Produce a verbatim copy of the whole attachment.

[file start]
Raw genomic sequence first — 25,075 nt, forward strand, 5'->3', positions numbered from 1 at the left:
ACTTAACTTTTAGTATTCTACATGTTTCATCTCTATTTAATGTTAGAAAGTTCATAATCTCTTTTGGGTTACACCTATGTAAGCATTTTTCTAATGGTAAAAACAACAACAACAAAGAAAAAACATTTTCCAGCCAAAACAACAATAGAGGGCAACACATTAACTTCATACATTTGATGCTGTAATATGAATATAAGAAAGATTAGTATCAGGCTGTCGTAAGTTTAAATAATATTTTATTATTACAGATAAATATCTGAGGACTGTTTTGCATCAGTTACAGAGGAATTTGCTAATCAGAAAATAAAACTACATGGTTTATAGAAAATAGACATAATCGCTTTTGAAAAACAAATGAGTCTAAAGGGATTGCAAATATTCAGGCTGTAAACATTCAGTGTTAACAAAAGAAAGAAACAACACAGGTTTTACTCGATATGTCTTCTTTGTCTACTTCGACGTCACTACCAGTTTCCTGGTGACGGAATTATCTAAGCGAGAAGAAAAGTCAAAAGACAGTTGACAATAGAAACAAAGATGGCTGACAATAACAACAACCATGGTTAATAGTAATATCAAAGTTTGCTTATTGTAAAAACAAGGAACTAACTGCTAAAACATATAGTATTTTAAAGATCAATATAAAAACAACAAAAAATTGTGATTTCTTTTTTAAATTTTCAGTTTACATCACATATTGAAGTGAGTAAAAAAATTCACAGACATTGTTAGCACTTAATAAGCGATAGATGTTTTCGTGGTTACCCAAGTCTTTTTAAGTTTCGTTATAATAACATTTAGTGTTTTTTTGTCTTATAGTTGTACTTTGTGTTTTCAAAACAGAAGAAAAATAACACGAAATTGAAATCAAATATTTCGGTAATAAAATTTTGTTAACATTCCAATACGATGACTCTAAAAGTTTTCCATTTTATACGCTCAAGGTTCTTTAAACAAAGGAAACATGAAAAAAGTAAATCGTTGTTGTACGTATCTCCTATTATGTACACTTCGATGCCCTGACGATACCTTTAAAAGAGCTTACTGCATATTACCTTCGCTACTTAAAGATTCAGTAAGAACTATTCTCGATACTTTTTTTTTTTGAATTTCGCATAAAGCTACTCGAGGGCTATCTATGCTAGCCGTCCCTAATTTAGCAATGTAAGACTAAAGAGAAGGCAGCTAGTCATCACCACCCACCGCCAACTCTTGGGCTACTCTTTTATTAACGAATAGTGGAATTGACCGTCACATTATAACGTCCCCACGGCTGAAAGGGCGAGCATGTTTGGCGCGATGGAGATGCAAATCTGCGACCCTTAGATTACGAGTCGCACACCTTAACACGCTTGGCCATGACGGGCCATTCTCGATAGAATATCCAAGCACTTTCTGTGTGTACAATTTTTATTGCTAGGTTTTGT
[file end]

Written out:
Raw genomic sequence first — 25,075 nt, forward strand, 5'->3', positions numbered from 1 at the left:
ACTTAACTTTTAGTATTCTACATGTTTCATCTCTATTTAATGTTAGAAAGTTCATAATCTCTTTTGGGTTACACCTATGTAAGCATTTTTCTAATGGTAAAAACAACAACAACAAAGAAAAAACATTTTCCAGCCAAAACAACAATAGAGGGCAACACATTAACTTCATACATTTGATGCTGTAATATGAATATAAGAAAGATTAGTATCAGGCTGTCGTAAGTTTAAATAATATTTTATTATTACAGATAAATATCTGAGGACTGTTTTGCATCAGTTACAGAGGAATTTGCTAATCAGAAAATAAAACTACATGGTTTATAGAAAATAGACATAATCGCTTTTGAAAAACAAATGAGTCTAAAGGGATTGCAAATATTCAGGCTGTAAACATTCAGTGTTAACAAAAGAAAGAAACAACACAGGTTTTACTCGATATGTCTTCTTTGTCTACTTCGACGTCACTACCAGTTTCCTGGTGACGGAATTATCTAAGCGAGAAGAAAAGTCAAAAGACAGTTGACAATAGAAACAAAGATGGCTGACAATAACAACAACCATGGTTAATAGTAATATCAAAGTTTGCTTATTGTAAAAACAAGGAACTAACTGCTAAAACATATAGTATTTTAAAGATCAATATAAAAACAACAAAAAATTGTGATTTCTTTTTTAAATTTTCAGTTTACATCACATATTGAAGTGAGTAAAAAAATTCACAGACATTGTTAGCACTTAATAAGCGATAGATGTTTTCGTGGTTACCCAAGTCTTTTTAAGTTTCGTTATAATAACATTTAGTGTTTTTTTGTCTTATAGTTGTACTTTGTGTTTTCAAAACAGAAGAAAAATAACACGAAATTGAAATCAAATATTTCGGTAATAAAATTTTGTTAACATTCCAATACGATGACTCTAAAAGTTTTCCATTTTATACGCTCAAGGTTCTTTAAACAAAGGAAACATGAAAAAAGTAAATCGTTGTTGTACGTATCTCCTATTATGTACACTTCGATGCCCTGACGATACCTTTAAAAGAGCTTACTGCATATTACCTTCGCTACTTAAAGATTCAGTAAGAACTATTCTCGATACTTTTTTTTTTTGAATTTCGCATAAAGCTACTCGAGGGCTATCTATGCTAGCCGTCCCTAATTTAGCAATGTAAGACTAAAGAGAAGGCAGCTAGTCATCACCACCCACCGCCAACTCTTGGGCTACTCTTTTATTAACGAATAGTGGAATTGACCGTCACATTATAACGTCCCCACGGCTGAAAGGGCGAGCATGTTTGGCGCGATGGAGATGCAAATCTGCGACCCTTAGATTACGAGTCGCACACCTTAACACGCTTGGCCATGACGGGCCATTCTCGATAGAATATCCAAGCACTTTCTGTGTGTACAATTTTTATTGCTAGGTTTTGT